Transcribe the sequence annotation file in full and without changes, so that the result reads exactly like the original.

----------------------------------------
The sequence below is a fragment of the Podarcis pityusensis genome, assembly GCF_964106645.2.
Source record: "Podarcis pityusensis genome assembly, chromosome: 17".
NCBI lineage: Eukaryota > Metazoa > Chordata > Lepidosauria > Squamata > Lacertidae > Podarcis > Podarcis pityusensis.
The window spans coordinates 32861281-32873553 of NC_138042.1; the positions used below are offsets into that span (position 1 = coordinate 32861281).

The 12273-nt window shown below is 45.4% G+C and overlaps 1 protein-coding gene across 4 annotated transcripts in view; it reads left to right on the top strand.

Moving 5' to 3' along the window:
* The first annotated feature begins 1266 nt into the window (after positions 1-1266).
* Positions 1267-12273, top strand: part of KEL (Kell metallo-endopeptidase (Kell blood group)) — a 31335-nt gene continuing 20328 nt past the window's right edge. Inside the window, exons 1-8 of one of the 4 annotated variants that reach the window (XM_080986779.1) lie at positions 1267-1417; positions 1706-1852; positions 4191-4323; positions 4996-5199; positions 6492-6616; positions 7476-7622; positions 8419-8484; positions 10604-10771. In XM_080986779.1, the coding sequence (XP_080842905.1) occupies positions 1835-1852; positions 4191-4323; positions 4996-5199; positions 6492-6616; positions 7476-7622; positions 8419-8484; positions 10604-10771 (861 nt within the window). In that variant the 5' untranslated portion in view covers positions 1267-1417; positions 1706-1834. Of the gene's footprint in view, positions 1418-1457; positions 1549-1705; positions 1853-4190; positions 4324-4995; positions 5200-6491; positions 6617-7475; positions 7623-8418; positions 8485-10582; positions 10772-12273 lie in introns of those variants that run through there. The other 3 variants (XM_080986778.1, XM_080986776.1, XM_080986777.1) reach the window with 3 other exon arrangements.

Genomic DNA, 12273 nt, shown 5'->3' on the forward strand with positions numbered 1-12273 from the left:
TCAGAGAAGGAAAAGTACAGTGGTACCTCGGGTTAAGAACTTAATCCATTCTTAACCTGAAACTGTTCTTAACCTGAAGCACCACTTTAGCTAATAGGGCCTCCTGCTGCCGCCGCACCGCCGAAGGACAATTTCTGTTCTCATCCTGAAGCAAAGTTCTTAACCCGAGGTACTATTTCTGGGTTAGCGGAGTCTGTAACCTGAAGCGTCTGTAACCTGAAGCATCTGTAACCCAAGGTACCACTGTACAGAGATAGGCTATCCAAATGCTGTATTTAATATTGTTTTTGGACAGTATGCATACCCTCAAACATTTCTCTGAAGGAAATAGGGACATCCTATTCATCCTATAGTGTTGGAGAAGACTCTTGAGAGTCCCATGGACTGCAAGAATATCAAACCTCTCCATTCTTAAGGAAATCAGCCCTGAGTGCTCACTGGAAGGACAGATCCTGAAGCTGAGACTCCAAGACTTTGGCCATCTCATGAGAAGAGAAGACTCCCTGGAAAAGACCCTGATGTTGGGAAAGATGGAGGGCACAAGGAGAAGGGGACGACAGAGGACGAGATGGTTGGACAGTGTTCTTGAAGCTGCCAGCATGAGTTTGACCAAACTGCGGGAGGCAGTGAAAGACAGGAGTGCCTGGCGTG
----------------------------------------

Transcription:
The sequence below is a fragment of the Podarcis pityusensis genome, assembly GCF_964106645.2.
Source record: "Podarcis pityusensis genome assembly, chromosome: 17".
NCBI lineage: Eukaryota > Metazoa > Chordata > Lepidosauria > Squamata > Lacertidae > Podarcis > Podarcis pityusensis.
The window spans coordinates 32861281-32873553 of NC_138042.1; the positions used below are offsets into that span (position 1 = coordinate 32861281).

The 12273-nt window shown below is 45.4% G+C and overlaps 1 protein-coding gene across 4 annotated transcripts in view; it reads left to right on the top strand.

Moving 5' to 3' along the window:
* The first annotated feature begins 1266 nt into the window (after positions 1-1266).
* Positions 1267-12273, top strand: part of KEL (Kell metallo-endopeptidase (Kell blood group)) — a 31335-nt gene continuing 20328 nt past the window's right edge. Inside the window, exons 1-8 of one of the 4 annotated variants that reach the window (XM_080986779.1) lie at positions 1267-1417; positions 1706-1852; positions 4191-4323; positions 4996-5199; positions 6492-6616; positions 7476-7622; positions 8419-8484; positions 10604-10771. In XM_080986779.1, the coding sequence (XP_080842905.1) occupies positions 1835-1852; positions 4191-4323; positions 4996-5199; positions 6492-6616; positions 7476-7622; positions 8419-8484; positions 10604-10771 (861 nt within the window). In that variant the 5' untranslated portion in view covers positions 1267-1417; positions 1706-1834. Of the gene's footprint in view, positions 1418-1457; positions 1549-1705; positions 1853-4190; positions 4324-4995; positions 5200-6491; positions 6617-7475; positions 7623-8418; positions 8485-10582; positions 10772-12273 lie in introns of those variants that run through there. The other 3 variants (XM_080986778.1, XM_080986776.1, XM_080986777.1) reach the window with 3 other exon arrangements.

Genomic DNA, 12273 nt, shown 5'->3' on the forward strand with positions numbered 1-12273 from the left:
TCAGAGAAGGAAAAGTACAGTGGTACCTCGGGTTAAGAACTTAATCCATTCTTAACCTGAAACTGTTCTTAACCTGAAGCACCACTTTAGCTAATAGGGCCTCCTGCTGCCGCCGCACCGCCGAAGGACAATTTCTGTTCTCATCCTGAAGCAAAGTTCTTAACCCGAGGTACTATTTCTGGGTTAGCGGAGTCTGTAACCTGAAGCGTCTGTAACCTGAAGCATCTGTAACCCAAGGTACCACTGTACAGAGATAGGCTATCCAAATGCTGTATTTAATATTGTTTTTGGACAGTATGCATACCCTCAAACATTTCTCTGAAGGAAATAGGGACATCCTATTCATCCTATAGTGTTGGAGAAGACTCTTGAGAGTCCCATGGACTGCAAGAATATCAAACCTCTCCATTCTTAAGGAAATCAGCCCTGAGTGCTCACTGGAAGGACAGATCCTGAAGCTGAGACTCCAAGACTTTGGCCATCTCATGAGAAGAGAAGACTCCCTGGAAAAGACCCTGATGTTGGGAAAGATGGAGGGCACAAGGAGAAGGGGACGACAGAGGACGAGATGGTTGGACAGTGTTCTTGAAGCTGCCAGCATGAGTTTGACCAAACTGCGGGAGGCAGTGAAAGACAGGAGTGCCTGGCGTG